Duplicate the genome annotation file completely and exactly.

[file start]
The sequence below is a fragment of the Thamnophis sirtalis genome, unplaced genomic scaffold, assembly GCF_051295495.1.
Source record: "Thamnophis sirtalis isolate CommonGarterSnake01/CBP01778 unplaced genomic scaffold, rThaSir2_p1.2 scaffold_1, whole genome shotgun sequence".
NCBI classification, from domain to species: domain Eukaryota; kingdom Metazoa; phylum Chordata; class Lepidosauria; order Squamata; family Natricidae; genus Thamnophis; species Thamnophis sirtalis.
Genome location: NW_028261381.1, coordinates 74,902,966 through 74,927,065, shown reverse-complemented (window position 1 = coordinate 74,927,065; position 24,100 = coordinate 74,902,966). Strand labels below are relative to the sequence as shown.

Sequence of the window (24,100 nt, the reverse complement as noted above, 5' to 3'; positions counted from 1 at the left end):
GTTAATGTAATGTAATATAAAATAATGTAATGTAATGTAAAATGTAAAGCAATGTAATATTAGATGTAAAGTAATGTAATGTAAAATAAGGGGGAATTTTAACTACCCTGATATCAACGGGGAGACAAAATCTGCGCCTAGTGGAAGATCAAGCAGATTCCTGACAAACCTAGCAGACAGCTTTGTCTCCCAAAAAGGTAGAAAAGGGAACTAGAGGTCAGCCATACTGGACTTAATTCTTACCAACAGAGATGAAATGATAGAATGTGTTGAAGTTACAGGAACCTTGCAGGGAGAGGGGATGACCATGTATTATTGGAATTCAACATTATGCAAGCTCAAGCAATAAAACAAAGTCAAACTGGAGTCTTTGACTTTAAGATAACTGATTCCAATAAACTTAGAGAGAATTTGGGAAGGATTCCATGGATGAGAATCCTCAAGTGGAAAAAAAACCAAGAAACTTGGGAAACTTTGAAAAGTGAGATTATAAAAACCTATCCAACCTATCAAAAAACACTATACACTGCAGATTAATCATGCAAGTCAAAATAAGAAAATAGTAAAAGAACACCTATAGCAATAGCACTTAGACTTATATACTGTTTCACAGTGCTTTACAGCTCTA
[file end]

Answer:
The sequence below is a fragment of the Thamnophis sirtalis genome, unplaced genomic scaffold, assembly GCF_051295495.1.
Source record: "Thamnophis sirtalis isolate CommonGarterSnake01/CBP01778 unplaced genomic scaffold, rThaSir2_p1.2 scaffold_1, whole genome shotgun sequence".
NCBI classification, from domain to species: domain Eukaryota; kingdom Metazoa; phylum Chordata; class Lepidosauria; order Squamata; family Natricidae; genus Thamnophis; species Thamnophis sirtalis.
Genome location: NW_028261381.1, coordinates 74,902,966 through 74,927,065, shown reverse-complemented (window position 1 = coordinate 74,927,065; position 24,100 = coordinate 74,902,966). Strand labels below are relative to the sequence as shown.

Sequence of the window (24,100 nt, the reverse complement as noted above, 5' to 3'; positions counted from 1 at the left end):
GTTAATGTAATGTAATATAAAATAATGTAATGTAATGTAAAATGTAAAGCAATGTAATATTAGATGTAAAGTAATGTAATGTAAAATAAGGGGGAATTTTAACTACCCTGATATCAACGGGGAGACAAAATCTGCGCCTAGTGGAAGATCAAGCAGATTCCTGACAAACCTAGCAGACAGCTTTGTCTCCCAAAAAGGTAGAAAAGGGAACTAGAGGTCAGCCATACTGGACTTAATTCTTACCAACAGAGATGAAATGATAGAATGTGTTGAAGTTACAGGAACCTTGCAGGGAGAGGGGATGACCATGTATTATTGGAATTCAACATTATGCAAGCTCAAGCAATAAAACAAAGTCAAACTGGAGTCTTTGACTTTAAGATAACTGATTCCAATAAACTTAGAGAGAATTTGGGAAGGATTCCATGGATGAGAATCCTCAAGTGGAAAAAAAACCAAGAAACTTGGGAAACTTTGAAAAGTGAGATTATAAAAACCTATCCAACCTATCAAAAAACACTATACACTGCAGATTAATCATGCAAGTCAAAATAAGAAAATAGTAAAAGAACACCTATAGCAATAGCACTTAGACTTATATACTGTTTCACAGTGCTTTACAGCTCTA